Greetings from a lurker. Here are my comments on three titles
that have drawn several comments on this list, and which I
read because I learned of them here.
1. DOGS OF GOD by Pinckney Benedict (1994). Everyone dies,
everything turns to cr*p. Good guys, bad guys, sense of moral
compass? I don't see it. Overrated, with a wordy style (boy,
I hope Mr. Benedict is not on this list!)
I like the economical writers. That is one of the reasons we
admire Thompson. Good, bad, or indifferent, Thompson's books
move right along. Likewise Goodis. I just finished the Hard
Case reprint of THE WOUNDED AND THE SLAIN by David Goodis.
Not on the A-list of Goodis titles, but the prose is
efficient. Good sense of place
(Jamaica) also. You can never tell with a Goodis if the protagonist will drive off the cliff or be saved. I appreciate Goodis' moral ambiguity.
2. BODIES ARE DUST by P.J. Wolfson (1931). What an
interesting book. I'd never heard of it before. Reminds me of
John Dos Pallos, who was similarly experimenting with
language and the story-telling style in his U.S.A. trilogy.
Like many of the 20's and 30's crime stories, BODIES ARE DUST
has an emphasis on action over introspection. But we can
clearly see a sense of "why dunnit"
(which, for me and probably many persons on this list, is more important than "who dunnit"). One reviewer said the protagonist turns on his partner, but I had a hard time picking that up. Still, I can see where this title takes a real step in developing the genre. Well worth looking up.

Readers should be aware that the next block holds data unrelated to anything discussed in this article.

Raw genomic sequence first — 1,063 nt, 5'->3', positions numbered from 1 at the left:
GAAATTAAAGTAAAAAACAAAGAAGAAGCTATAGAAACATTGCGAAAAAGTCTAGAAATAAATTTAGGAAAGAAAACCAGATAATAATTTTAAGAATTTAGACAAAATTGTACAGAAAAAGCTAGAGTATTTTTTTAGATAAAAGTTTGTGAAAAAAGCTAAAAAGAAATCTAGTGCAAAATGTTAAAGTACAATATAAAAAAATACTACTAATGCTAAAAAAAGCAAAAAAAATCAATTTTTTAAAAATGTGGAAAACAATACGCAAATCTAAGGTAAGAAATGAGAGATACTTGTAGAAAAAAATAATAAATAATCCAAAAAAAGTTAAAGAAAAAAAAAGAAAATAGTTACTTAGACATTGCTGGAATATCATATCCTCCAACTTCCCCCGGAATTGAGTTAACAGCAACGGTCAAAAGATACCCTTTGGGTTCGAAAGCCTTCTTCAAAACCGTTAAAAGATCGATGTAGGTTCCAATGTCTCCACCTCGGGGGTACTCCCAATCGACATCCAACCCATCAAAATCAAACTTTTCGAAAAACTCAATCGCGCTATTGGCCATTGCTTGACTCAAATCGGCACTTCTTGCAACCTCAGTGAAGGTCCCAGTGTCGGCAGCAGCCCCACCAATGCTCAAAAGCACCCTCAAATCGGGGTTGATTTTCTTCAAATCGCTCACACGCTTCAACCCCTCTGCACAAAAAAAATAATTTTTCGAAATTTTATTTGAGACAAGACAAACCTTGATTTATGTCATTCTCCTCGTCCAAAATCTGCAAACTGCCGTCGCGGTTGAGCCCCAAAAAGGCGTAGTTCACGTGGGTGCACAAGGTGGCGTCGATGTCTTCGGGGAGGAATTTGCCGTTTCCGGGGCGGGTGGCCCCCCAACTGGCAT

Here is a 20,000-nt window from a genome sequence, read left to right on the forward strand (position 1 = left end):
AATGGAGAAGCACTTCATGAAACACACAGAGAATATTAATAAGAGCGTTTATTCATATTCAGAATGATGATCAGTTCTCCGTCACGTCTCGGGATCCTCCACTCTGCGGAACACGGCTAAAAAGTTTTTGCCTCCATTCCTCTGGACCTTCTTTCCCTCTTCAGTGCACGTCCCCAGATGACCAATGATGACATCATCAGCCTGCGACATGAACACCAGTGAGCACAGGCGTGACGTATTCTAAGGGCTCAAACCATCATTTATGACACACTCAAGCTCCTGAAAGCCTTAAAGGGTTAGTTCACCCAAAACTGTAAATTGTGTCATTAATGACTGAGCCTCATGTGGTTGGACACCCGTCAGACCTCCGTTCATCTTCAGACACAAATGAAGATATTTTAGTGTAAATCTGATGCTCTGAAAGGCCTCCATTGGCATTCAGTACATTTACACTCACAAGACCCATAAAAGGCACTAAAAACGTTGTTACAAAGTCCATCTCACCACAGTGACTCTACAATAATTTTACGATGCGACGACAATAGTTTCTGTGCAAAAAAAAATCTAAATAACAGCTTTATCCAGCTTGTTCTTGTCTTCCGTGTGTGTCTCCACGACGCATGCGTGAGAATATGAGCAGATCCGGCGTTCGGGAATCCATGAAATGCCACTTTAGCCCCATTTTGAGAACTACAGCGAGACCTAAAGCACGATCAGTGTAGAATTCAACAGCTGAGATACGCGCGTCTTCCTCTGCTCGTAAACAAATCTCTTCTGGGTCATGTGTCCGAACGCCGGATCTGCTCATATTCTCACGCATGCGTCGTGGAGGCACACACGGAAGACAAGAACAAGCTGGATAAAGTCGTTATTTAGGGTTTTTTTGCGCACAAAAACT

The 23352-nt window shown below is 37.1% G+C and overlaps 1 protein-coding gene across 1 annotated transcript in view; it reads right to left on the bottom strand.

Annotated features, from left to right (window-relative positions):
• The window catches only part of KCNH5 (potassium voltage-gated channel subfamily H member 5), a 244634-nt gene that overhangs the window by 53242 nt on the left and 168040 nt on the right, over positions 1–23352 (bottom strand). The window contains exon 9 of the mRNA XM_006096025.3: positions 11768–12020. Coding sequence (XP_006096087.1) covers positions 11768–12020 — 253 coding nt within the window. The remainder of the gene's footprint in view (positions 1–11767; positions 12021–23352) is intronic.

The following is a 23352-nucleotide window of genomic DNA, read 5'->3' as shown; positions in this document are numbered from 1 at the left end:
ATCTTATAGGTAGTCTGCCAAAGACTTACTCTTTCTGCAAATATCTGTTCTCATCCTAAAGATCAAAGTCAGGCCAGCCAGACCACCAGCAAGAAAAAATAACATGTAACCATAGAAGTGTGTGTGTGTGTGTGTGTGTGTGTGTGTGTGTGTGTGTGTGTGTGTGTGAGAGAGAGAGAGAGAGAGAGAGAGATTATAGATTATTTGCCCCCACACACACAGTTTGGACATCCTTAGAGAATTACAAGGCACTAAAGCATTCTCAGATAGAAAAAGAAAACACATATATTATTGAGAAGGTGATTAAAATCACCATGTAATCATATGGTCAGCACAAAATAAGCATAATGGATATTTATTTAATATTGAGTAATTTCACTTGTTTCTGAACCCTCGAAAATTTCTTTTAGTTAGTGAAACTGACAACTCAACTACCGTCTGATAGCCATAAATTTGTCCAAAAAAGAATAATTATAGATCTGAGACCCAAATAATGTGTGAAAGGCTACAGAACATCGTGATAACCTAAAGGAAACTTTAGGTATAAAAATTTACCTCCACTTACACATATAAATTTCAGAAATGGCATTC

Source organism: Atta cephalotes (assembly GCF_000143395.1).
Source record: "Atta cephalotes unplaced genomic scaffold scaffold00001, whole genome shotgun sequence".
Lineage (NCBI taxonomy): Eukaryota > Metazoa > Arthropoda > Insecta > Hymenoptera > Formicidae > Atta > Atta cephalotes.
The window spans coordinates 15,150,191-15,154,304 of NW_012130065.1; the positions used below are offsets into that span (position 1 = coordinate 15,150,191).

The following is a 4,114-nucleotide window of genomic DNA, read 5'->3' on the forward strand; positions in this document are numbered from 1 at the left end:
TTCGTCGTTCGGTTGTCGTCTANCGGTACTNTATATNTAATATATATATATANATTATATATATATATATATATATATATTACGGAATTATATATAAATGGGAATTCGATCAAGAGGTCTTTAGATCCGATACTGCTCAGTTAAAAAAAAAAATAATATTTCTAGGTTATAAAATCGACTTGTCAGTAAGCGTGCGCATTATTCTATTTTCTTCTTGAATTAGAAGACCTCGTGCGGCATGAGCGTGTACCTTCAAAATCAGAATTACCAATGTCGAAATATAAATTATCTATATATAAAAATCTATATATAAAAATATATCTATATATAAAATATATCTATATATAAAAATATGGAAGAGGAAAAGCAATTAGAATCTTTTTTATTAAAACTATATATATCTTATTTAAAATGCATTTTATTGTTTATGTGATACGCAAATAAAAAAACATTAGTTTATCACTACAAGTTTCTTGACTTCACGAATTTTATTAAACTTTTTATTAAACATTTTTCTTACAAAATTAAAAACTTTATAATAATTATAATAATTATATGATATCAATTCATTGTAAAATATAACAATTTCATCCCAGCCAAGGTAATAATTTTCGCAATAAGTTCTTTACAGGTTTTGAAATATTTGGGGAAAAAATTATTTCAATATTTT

3. THE RED RIGHT HAND by Joel Townsley Rogers (1945).
Intriguingly described as a story with "an unreliable
narrator." I think the author tried a little too hard to tie
the whole story together, and the ending is too cute for me.
Even so, the first two-thirds fits right in the genre, as we
try to understand/decipher the narrator.
(My copy with part of the "Mystery Library" series published
by the University of California in the 1970s. This was volume
10. Anyone know who else was published in the series?)
How did I stumble into this genre? While I was in graduate
school, I found a couple of titles published by Mr. Penzler
during the 1980s in his "Quill Mysterious Classic" series.
The used bookstore had HALO IN BLOOD and NIGHT OF THE
JABBERWOCK, and then THE KILLER INSIDE ME. Turned my world
upside down. Twenty years later, I'm still hooked.
Many thanks to everyone for their comments and suggestions on
different titles. There are some members of this list who
really know their literature.
Bye. Randy Krbechek Fresno, CA
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